Kuomintang

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English[edit]

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Alternative forms[edit]

Etymology[edit]

From Wade-Giles romanization of Mandarin 國民黨国民党 (Kuo²-min²-tang³, “Nationalist Party”).

Pronunciation[edit]

Proper noun[edit]

Kuomintang

  1. A nationalist political party that ruled mainland China from 1928 to 1949, now one of three major parties in the Republic of China (Taiwan).
    • 1916, F. L. Pratt, “CONSTITUTIONAL DEVELOPMENT, 1915”, in China Mission Year Book 1916[1], Shanghai: Christian Literature Society for China, page 24:
      The trend of events from the founding of the Republic to the unseating of the Kuomintang members of the National Assembly in November, 1913, however, confirmed the belief held in many quarters that republicanism was not a suitable system of government for the Chinese in their present stage of political development.
    • 1977, John Le Carré, The Honourable Schoolboy, Folio Society 2010, p. 238:
      He drew lists of Party cadre members of both before and after forty-nine, and pored over the scant details of those entrusted with the takeover of big enterprises where technological know-how was required: in particular the Kiangnan shipyard, a massive affair from which the Kuomintang elements had repeatedly to be purged.
    • 1983 December 4, “6.7 Million Voters Select 71 Legislators”, in Free China Weekly[2], volume XXIV, number 48, Taipei, page 1:
      The Kuomintang Party, after capturing 62 of the 71 seats in the Dec. 3 legislative elections, has retained control of the Legislative Yuan of Taiwan, the bastion of recovery, that it has held for the past 30 years.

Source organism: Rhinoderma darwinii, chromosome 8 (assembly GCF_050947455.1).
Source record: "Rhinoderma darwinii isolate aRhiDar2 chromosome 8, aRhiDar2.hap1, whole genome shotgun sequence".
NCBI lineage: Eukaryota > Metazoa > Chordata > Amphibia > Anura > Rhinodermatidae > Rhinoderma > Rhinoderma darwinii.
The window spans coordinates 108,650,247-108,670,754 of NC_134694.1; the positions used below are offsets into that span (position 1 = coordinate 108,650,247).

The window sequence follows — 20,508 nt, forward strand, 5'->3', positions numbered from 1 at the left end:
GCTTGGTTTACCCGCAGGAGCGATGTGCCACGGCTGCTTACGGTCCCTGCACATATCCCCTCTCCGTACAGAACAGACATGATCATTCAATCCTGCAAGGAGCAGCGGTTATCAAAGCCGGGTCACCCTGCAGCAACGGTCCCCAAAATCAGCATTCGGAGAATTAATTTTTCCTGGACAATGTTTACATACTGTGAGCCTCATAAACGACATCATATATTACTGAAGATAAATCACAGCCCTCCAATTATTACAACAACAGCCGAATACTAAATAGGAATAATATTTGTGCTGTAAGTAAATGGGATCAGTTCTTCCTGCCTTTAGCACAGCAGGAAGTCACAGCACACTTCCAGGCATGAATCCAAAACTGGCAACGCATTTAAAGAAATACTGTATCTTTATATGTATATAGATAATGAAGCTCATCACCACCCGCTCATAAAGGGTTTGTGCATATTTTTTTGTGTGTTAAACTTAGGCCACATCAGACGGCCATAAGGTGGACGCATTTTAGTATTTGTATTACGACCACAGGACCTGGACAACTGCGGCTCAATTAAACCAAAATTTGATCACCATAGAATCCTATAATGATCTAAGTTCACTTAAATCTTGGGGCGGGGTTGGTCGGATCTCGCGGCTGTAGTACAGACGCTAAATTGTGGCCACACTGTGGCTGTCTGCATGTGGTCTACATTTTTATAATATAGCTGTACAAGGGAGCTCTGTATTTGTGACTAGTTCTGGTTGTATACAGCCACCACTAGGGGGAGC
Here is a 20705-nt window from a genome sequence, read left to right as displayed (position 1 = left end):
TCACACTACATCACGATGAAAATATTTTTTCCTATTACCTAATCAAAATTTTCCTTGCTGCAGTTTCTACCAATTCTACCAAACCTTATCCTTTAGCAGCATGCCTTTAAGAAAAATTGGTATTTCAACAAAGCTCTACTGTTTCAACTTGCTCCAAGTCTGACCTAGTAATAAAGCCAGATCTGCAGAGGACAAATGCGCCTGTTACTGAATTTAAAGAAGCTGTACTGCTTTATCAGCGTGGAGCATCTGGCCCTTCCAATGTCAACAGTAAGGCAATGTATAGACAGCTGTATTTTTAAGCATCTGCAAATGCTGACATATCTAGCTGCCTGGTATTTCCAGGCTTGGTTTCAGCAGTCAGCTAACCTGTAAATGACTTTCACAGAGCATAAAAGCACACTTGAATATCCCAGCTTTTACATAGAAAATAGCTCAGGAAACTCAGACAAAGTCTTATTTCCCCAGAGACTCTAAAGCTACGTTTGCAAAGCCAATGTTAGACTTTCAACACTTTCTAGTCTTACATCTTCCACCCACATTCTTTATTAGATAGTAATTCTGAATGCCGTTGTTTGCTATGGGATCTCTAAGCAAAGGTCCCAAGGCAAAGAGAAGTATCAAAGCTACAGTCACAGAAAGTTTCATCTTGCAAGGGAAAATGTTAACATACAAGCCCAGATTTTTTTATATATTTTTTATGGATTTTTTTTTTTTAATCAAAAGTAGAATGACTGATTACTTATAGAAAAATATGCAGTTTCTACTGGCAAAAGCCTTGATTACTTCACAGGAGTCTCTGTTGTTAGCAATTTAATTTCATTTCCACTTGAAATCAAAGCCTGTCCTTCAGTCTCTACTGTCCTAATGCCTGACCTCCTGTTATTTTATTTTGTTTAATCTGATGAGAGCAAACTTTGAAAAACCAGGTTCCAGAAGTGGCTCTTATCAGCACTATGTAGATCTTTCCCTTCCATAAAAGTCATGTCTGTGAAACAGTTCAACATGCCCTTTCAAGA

• 1985, Harold R. Isaacs, Re-encounters in China: Notes of a Journey in a Time Capsule[3], M. E. Sharpe, →ISBN, page 6:
      By 1927, these gangs had come to play a cardinal political role, serving as agents of the Kuomintang in dealing with unions, radicals, and other opponents of the regime.
    • 2004, Phil Macdonald, National Geographic Traveler: Taiwan, National Geographic Society, →ISBN, OCLC 54962554, page 203:
      Next door, you can't miss the Fushan Illuminated Wall, a huge sign with red Chinese characters on a white background declaring: "Sleep with one's sword ready." Its purpose was to brace the islands' Kuomintang troops and to warn off the Communist troops always watching from just across the waters.
    Synonym: KMT
  2. Revolutionary Committee of the Chinese Kuomintang, a minor political party in mainland China.

Translations[edit]